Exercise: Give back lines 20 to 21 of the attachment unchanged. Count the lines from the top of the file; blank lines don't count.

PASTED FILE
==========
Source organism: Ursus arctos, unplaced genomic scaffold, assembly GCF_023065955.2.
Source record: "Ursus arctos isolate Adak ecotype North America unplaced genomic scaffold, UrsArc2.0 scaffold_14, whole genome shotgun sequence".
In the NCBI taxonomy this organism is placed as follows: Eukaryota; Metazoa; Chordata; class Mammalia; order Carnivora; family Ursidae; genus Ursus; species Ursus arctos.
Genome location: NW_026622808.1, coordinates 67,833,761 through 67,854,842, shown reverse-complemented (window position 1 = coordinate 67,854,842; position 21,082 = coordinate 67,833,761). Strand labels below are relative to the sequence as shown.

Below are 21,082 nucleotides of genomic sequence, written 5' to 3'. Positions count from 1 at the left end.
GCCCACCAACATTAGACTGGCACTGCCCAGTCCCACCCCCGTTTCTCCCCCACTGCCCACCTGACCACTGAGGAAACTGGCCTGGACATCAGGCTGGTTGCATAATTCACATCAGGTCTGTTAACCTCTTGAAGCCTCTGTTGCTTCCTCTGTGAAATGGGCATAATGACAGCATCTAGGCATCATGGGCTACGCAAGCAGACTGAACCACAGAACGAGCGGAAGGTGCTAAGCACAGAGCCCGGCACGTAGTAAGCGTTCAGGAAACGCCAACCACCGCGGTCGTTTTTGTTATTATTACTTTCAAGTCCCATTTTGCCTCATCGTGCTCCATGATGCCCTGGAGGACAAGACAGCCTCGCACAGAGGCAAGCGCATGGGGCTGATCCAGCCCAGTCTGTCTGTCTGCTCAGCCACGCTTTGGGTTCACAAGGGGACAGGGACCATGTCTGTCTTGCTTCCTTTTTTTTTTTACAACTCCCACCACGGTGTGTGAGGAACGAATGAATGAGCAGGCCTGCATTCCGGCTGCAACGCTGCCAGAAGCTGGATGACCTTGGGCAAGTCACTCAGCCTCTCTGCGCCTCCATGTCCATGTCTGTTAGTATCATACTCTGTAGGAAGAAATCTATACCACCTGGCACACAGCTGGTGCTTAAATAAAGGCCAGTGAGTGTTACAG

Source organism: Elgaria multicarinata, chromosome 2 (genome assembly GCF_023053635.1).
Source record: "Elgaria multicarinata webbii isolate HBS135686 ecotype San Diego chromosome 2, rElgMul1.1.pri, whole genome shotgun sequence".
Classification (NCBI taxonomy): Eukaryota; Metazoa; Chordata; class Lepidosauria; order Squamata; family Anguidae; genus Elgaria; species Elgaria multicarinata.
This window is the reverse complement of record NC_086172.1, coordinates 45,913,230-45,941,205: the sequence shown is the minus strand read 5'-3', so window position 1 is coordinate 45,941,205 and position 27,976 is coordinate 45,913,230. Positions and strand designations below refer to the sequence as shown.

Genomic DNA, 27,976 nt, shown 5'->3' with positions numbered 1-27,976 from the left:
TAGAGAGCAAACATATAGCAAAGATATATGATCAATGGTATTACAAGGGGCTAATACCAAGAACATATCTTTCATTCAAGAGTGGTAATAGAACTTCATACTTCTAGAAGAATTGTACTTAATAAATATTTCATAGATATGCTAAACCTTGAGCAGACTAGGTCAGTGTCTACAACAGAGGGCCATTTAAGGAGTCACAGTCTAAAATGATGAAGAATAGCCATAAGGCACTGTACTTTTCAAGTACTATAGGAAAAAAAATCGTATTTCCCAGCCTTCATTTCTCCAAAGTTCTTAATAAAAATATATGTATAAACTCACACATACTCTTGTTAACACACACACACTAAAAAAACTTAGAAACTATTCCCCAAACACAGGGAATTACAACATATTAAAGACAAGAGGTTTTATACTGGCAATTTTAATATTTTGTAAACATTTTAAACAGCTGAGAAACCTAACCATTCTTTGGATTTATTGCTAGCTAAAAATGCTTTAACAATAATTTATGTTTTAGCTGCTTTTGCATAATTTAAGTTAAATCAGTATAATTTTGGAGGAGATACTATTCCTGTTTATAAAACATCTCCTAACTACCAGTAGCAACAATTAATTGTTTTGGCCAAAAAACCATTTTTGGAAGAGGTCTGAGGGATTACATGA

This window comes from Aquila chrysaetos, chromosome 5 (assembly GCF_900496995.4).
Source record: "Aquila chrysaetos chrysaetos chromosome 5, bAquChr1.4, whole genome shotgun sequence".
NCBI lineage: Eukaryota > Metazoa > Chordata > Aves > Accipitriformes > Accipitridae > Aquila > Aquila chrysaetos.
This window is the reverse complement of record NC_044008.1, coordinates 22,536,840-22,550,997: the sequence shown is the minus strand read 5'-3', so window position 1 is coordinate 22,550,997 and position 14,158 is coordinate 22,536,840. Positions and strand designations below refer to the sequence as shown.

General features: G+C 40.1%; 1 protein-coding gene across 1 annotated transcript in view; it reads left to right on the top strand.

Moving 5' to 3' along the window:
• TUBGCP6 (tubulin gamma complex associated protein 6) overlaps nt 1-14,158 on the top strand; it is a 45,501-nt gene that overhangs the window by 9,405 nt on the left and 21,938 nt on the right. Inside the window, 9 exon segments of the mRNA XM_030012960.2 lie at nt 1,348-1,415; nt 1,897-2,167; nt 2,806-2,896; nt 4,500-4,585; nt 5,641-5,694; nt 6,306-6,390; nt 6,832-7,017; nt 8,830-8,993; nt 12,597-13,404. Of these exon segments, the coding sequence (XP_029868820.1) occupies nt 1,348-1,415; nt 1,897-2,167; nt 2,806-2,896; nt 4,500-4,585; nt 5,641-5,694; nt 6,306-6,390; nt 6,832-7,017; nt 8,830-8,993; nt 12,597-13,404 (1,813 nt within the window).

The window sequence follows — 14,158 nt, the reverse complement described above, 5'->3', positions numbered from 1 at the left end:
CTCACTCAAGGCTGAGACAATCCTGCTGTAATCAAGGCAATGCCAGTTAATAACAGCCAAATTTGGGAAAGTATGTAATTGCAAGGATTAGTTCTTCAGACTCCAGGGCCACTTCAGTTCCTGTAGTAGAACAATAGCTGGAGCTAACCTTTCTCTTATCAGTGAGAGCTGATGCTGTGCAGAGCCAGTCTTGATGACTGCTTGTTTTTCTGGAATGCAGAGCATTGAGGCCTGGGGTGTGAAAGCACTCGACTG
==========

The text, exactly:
The window sequence follows — 14,158 nt, the reverse complement described above, 5'->3', positions numbered from 1 at the left end:
CTCACTCAAGGCTGAGACAATCCTGCTGTAATCAAGGCAATGCCAGTTAATAACAGCCAAATTTGGGAAAGTATGTAATTGCAAGGATTAGTTCTTCAGACTCCAGGGCCACTTCAGTTCCTGTAGTAGAACAATAGCTGGAGCTAACCTTTCTCTTATCAGTGAGAGCTGATGCTGTGCAGAGCCAGTCTTGATGACTGCTTGTTTTTCTGGAATGCAGAGCATTGAGGCCTGGGGTGTGAAAGCACTCGACTG